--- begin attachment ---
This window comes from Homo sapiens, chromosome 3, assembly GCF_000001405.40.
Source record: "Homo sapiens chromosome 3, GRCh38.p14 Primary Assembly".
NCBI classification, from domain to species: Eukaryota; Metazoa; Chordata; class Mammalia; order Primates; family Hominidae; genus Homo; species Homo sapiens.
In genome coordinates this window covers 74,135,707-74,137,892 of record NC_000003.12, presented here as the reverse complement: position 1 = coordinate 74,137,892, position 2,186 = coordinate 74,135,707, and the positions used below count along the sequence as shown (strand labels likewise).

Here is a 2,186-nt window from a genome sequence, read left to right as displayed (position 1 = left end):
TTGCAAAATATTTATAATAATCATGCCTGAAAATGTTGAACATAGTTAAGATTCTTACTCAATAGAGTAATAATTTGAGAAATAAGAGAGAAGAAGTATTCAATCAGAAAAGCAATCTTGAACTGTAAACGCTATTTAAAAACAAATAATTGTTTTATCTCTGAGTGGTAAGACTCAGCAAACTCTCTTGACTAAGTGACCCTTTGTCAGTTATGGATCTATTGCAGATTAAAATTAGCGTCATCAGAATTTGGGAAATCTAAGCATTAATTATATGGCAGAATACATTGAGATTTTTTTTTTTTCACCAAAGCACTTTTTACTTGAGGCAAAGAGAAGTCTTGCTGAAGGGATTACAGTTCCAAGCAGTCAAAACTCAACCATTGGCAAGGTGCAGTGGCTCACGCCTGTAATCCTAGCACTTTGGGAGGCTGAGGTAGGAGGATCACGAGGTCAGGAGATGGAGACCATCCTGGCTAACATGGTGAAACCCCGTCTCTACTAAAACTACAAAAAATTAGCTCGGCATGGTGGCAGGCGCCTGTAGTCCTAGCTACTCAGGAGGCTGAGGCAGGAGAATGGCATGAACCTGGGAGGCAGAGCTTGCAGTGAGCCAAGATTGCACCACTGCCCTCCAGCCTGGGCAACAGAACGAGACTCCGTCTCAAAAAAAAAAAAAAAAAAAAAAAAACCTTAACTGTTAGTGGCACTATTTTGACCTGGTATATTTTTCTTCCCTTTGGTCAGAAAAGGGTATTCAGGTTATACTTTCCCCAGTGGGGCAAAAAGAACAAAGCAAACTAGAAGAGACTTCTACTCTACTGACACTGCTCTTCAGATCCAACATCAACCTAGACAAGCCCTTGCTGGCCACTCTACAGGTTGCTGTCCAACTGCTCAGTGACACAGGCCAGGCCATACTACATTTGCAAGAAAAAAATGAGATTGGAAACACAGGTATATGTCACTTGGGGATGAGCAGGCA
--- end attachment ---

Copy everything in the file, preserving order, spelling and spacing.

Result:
This window comes from Homo sapiens, chromosome 3, assembly GCF_000001405.40.
Source record: "Homo sapiens chromosome 3, GRCh38.p14 Primary Assembly".
NCBI classification, from domain to species: Eukaryota; Metazoa; Chordata; class Mammalia; order Primates; family Hominidae; genus Homo; species Homo sapiens.
In genome coordinates this window covers 74,135,707-74,137,892 of record NC_000003.12, presented here as the reverse complement: position 1 = coordinate 74,137,892, position 2,186 = coordinate 74,135,707, and the positions used below count along the sequence as shown (strand labels likewise).

Here is a 2,186-nt window from a genome sequence, read left to right as displayed (position 1 = left end):
TTGCAAAATATTTATAATAATCATGCCTGAAAATGTTGAACATAGTTAAGATTCTTACTCAATAGAGTAATAATTTGAGAAATAAGAGAGAAGAAGTATTCAATCAGAAAAGCAATCTTGAACTGTAAACGCTATTTAAAAACAAATAATTGTTTTATCTCTGAGTGGTAAGACTCAGCAAACTCTCTTGACTAAGTGACCCTTTGTCAGTTATGGATCTATTGCAGATTAAAATTAGCGTCATCAGAATTTGGGAAATCTAAGCATTAATTATATGGCAGAATACATTGAGATTTTTTTTTTTTCACCAAAGCACTTTTTACTTGAGGCAAAGAGAAGTCTTGCTGAAGGGATTACAGTTCCAAGCAGTCAAAACTCAACCATTGGCAAGGTGCAGTGGCTCACGCCTGTAATCCTAGCACTTTGGGAGGCTGAGGTAGGAGGATCACGAGGTCAGGAGATGGAGACCATCCTGGCTAACATGGTGAAACCCCGTCTCTACTAAAACTACAAAAAATTAGCTCGGCATGGTGGCAGGCGCCTGTAGTCCTAGCTACTCAGGAGGCTGAGGCAGGAGAATGGCATGAACCTGGGAGGCAGAGCTTGCAGTGAGCCAAGATTGCACCACTGCCCTCCAGCCTGGGCAACAGAACGAGACTCCGTCTCAAAAAAAAAAAAAAAAAAAAAAAAACCTTAACTGTTAGTGGCACTATTTTGACCTGGTATATTTTTCTTCCCTTTGGTCAGAAAAGGGTATTCAGGTTATACTTTCCCCAGTGGGGCAAAAAGAACAAAGCAAACTAGAAGAGACTTCTACTCTACTGACACTGCTCTTCAGATCCAACATCAACCTAGACAAGCCCTTGCTGGCCACTCTACAGGTTGCTGTCCAACTGCTCAGTGACACAGGCCAGGCCATACTACATTTGCAAGAAAAAAATGAGATTGGAAACACAGGTATATGTCACTTGGGGATGAGCAGGCA